Toy N Joy Makers mission for 94 years has been to promote the spirit of helping children and families of our community during the holiday season and times of need.  

For donations, volunteer work, or requests for assistance you can contact Toy N Joy Makers at either (503) 823-0922 or by e-mail at

November 21, 2009

SafetyTIPS: Holiday Cooking

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Holiday Cooking

The holidays can be hectic at work and at home. With everything that’s happening in our lives, it's very easy to place that pan on the stove and get sidetracked. You forget about it until the fire starts and the smoke alarm goes off. If you're still home, you need to react quickly.  It’s always a good idea to keep a fire extinguisher available in or near your kitchen.  

If You Fry a Turkey

  • Fryers should always be used outdoors, on a solid level non-combustible surface a safe distance from buildings and flammable materials.
  • Never use a fryer on a wooden deck, under a patio cover, in a garage or enclosed space.
  • Do not overfill the fryer (follow manufacturer’s directions).
  • Never leave the fryer unattended because, without thermostat controls, the oil will continue to heat until it catches fire.
  • Never let children or pets near the fryer when in use or after use as the oil can remain hot for hours.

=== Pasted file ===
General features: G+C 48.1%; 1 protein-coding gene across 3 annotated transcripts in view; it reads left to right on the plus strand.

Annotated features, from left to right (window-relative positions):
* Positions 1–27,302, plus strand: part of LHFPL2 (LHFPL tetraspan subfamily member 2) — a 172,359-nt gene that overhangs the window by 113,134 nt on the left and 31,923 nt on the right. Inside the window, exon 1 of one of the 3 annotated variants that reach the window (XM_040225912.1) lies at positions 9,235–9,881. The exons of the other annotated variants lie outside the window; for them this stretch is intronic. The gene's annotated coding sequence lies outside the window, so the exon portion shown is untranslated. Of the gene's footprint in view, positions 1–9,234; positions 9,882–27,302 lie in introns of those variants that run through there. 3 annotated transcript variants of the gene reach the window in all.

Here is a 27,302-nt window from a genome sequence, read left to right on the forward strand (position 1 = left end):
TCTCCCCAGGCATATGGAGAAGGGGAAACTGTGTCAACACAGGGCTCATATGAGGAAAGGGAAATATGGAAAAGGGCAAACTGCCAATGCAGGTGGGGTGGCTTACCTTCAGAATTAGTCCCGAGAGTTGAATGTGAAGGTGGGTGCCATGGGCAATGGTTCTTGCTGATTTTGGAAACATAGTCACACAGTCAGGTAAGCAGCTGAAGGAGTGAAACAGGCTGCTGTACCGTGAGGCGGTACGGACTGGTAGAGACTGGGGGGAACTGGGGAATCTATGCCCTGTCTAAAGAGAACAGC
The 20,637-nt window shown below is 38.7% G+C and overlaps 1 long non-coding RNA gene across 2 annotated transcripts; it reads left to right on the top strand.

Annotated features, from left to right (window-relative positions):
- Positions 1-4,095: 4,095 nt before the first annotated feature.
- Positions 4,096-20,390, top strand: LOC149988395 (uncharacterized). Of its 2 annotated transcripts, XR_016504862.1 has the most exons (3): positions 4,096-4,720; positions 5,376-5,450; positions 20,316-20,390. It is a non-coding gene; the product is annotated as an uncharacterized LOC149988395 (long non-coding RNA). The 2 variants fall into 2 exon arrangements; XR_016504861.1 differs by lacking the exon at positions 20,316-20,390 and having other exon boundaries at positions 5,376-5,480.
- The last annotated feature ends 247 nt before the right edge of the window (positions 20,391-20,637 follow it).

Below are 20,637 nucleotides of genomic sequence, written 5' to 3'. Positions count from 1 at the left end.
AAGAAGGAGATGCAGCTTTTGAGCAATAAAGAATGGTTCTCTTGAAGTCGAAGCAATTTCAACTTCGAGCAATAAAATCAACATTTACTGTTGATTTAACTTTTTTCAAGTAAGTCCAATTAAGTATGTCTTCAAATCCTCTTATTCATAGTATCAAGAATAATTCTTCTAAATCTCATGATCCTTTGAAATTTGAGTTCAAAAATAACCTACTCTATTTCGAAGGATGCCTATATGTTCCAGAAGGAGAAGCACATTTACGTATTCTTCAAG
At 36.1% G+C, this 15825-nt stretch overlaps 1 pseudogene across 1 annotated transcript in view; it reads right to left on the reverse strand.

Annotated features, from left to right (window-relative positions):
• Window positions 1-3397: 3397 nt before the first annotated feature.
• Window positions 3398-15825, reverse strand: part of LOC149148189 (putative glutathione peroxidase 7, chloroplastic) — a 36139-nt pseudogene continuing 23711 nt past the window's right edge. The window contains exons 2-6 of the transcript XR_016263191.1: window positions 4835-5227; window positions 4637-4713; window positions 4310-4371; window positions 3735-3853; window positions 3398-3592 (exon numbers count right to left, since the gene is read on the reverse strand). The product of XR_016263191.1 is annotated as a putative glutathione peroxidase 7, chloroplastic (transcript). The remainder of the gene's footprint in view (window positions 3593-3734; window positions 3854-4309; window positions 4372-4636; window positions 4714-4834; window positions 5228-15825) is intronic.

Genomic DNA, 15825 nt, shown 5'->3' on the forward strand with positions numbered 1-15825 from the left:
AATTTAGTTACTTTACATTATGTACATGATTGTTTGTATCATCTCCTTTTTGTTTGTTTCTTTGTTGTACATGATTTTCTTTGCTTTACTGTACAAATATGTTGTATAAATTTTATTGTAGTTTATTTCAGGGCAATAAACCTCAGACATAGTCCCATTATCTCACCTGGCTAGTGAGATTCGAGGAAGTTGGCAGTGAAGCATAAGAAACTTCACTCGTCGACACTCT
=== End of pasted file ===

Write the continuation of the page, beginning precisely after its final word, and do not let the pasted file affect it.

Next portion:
• Use well-insulated potholders or oven mitts and wear long sleeves and safety goggles to protect from splatter.
  • Make sure the turkey is completely thawed before it is placed in a fryer.  Unthawed turkey contains frozen moisture and when placed in hot oil the moisture will expand as it turns quickly to steam and cause the hot oil to boil over violently. 

Dry Cooking Fires

The most common type of cooking fire is the dry cooking fire. The water or moisture boils out of the pan and the food left in the pan scorches, producing smoke. The heat may sometimes damage the surrounding area. The smoke may leave a residue and an odor.  The pan is hot so use a well insulated glove or hot pad to move it outdoors to a non-combustible surface like concrete sidewalk, never to a wooden deck or porch. 
Grease Fires 
Grease fires can occur when oil or grease type foods are heated and ignite. A grease fire can do significant damage. Open flames can extend to surrounding cabinets or other combustible items. If unnoticed, a grease fire can extend to a major house fire, engulfing the entire kitchen, adjacent rooms or even the attic. This becomes a dangerous life-threatening fire.

You might be able to extinguish a grease fire on the stove in several different ways. The simplest way is to place a lid on the pan and the fire should suffocate. A large amount of baking soda can also be used to extinguish a grease fire. But if the flames are too high, don't risk getting burned.  Once you have the fire extinguished, don't forget to turn off the burner. 
Oven Fires

During an oven fire, the fire is usually contained right in the oven which is designed for high heat anyway. The oven fire usually suffocates or is easily extinguished.

What can you do if there is a kitchen fire?

  • In all cases, make sure everyone evacuates the house.
  • Call 9-1-1 and report the fire.
  • If the fire is still very small, you can use a fire extinguisher to try and put it out.  But if the fire gets out of control, get out of the house and wait for firefighters to arrive.  
  • Don’t delay calling 9-1-1 in order to fight the fire yourself.  

November 23, 2009